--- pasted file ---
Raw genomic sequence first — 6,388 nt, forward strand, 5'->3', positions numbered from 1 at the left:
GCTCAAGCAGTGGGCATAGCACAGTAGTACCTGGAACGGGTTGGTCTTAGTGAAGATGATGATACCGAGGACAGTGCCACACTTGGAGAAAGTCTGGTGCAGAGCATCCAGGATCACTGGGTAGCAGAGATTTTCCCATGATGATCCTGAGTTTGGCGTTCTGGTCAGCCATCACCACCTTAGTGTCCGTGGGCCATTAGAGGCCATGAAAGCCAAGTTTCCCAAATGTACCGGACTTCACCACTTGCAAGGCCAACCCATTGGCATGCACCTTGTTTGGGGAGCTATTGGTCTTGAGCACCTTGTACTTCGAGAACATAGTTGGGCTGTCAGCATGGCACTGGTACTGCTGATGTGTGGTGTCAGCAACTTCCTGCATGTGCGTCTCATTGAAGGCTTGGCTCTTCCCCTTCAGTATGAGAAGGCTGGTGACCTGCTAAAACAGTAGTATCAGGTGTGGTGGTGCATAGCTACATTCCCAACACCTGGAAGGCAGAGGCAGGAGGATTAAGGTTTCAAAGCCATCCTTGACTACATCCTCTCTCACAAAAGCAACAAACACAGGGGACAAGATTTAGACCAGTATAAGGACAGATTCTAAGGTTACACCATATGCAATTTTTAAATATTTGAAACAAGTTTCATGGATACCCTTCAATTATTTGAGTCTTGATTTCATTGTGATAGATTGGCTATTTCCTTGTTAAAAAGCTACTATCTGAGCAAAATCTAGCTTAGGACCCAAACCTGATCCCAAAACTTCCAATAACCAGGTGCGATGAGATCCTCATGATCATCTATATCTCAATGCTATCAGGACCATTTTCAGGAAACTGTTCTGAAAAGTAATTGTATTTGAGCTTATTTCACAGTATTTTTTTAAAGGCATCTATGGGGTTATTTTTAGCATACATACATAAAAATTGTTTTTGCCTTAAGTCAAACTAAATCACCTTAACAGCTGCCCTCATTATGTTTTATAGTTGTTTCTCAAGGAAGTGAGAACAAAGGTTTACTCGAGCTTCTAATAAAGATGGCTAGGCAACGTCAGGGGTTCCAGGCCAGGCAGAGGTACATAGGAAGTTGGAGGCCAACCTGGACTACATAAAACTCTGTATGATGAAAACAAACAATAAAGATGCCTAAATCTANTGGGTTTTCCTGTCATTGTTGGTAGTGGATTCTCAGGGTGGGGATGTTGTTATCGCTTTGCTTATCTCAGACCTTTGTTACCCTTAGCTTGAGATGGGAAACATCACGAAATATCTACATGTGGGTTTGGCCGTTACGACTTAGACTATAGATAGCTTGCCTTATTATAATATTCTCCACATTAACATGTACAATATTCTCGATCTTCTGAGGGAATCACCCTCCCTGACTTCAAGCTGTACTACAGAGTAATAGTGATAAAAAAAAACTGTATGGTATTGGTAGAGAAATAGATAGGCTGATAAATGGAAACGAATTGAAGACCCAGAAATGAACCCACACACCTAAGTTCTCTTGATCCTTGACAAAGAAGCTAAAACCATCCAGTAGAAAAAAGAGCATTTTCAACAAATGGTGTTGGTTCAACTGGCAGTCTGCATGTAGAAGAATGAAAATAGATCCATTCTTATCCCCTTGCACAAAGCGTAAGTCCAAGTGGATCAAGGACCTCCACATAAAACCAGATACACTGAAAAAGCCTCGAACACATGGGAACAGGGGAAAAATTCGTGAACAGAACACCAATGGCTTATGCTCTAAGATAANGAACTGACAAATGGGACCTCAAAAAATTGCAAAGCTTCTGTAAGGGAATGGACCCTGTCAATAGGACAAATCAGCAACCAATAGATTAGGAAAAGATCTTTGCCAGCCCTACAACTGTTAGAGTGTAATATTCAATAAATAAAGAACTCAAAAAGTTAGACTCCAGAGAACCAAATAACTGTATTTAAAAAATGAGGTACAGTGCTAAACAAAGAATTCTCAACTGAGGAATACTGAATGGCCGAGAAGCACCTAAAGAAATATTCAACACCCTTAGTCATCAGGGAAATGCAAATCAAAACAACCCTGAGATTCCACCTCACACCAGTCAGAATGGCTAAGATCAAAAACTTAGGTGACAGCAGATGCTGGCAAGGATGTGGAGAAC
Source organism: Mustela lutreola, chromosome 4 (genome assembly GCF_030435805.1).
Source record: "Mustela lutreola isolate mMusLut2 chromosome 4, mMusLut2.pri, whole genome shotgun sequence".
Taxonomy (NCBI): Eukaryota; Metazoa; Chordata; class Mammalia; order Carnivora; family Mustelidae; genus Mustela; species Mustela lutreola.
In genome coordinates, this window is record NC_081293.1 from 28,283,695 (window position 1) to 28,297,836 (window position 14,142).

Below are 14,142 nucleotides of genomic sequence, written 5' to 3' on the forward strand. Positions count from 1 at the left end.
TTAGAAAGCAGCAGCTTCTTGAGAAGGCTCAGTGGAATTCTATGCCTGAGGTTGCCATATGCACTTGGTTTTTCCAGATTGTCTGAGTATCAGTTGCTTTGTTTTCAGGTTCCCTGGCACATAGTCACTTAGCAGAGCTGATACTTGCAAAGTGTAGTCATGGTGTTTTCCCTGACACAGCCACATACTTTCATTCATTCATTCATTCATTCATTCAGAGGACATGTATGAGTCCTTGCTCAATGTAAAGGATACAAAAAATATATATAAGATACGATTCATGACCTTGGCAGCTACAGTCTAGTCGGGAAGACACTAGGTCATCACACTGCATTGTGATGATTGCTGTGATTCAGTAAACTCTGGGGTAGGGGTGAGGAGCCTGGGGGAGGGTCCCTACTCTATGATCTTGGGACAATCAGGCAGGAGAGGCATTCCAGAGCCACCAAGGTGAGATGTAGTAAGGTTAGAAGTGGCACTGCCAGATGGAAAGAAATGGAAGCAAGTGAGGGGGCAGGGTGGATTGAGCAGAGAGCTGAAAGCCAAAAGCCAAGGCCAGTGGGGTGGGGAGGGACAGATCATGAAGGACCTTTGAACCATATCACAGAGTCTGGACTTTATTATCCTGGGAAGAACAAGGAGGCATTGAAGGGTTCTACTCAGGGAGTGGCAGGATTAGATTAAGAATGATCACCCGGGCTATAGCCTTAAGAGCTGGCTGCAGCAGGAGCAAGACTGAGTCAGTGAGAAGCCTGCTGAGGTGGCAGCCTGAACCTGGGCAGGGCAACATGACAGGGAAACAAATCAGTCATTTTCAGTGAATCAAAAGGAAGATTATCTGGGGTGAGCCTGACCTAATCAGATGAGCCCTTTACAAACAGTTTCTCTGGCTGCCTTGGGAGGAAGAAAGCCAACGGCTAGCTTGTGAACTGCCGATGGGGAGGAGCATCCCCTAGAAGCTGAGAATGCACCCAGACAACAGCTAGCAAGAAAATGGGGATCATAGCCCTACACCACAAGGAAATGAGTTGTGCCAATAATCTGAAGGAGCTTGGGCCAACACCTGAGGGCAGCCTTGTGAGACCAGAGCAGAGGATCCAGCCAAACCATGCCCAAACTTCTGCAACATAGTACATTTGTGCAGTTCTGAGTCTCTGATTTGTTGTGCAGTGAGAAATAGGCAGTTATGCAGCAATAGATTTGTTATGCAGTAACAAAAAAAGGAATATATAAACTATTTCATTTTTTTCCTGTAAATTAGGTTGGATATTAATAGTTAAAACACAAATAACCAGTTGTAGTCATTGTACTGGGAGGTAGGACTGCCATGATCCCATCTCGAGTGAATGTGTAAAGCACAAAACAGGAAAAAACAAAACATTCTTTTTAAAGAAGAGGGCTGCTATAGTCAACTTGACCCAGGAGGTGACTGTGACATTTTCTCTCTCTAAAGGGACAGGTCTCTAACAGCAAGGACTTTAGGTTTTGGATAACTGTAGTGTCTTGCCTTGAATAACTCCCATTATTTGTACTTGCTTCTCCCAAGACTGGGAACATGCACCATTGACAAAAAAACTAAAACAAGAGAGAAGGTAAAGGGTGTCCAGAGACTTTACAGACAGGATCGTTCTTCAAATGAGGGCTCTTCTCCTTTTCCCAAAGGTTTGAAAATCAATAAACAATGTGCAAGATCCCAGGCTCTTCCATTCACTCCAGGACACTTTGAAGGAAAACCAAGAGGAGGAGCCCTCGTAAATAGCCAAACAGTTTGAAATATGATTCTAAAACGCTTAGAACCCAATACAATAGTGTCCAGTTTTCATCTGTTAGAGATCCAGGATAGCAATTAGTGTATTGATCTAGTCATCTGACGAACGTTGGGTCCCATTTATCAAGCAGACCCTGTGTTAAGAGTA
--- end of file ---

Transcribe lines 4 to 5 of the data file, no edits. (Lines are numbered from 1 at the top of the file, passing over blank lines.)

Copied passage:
Source record: "Mustela lutreola isolate mMusLut2 chromosome 4, mMusLut2.pri, whole genome shotgun sequence".
Taxonomy (NCBI): Eukaryota; Metazoa; Chordata; class Mammalia; order Carnivora; family Mustelidae; genus Mustela; species Mustela lutreola.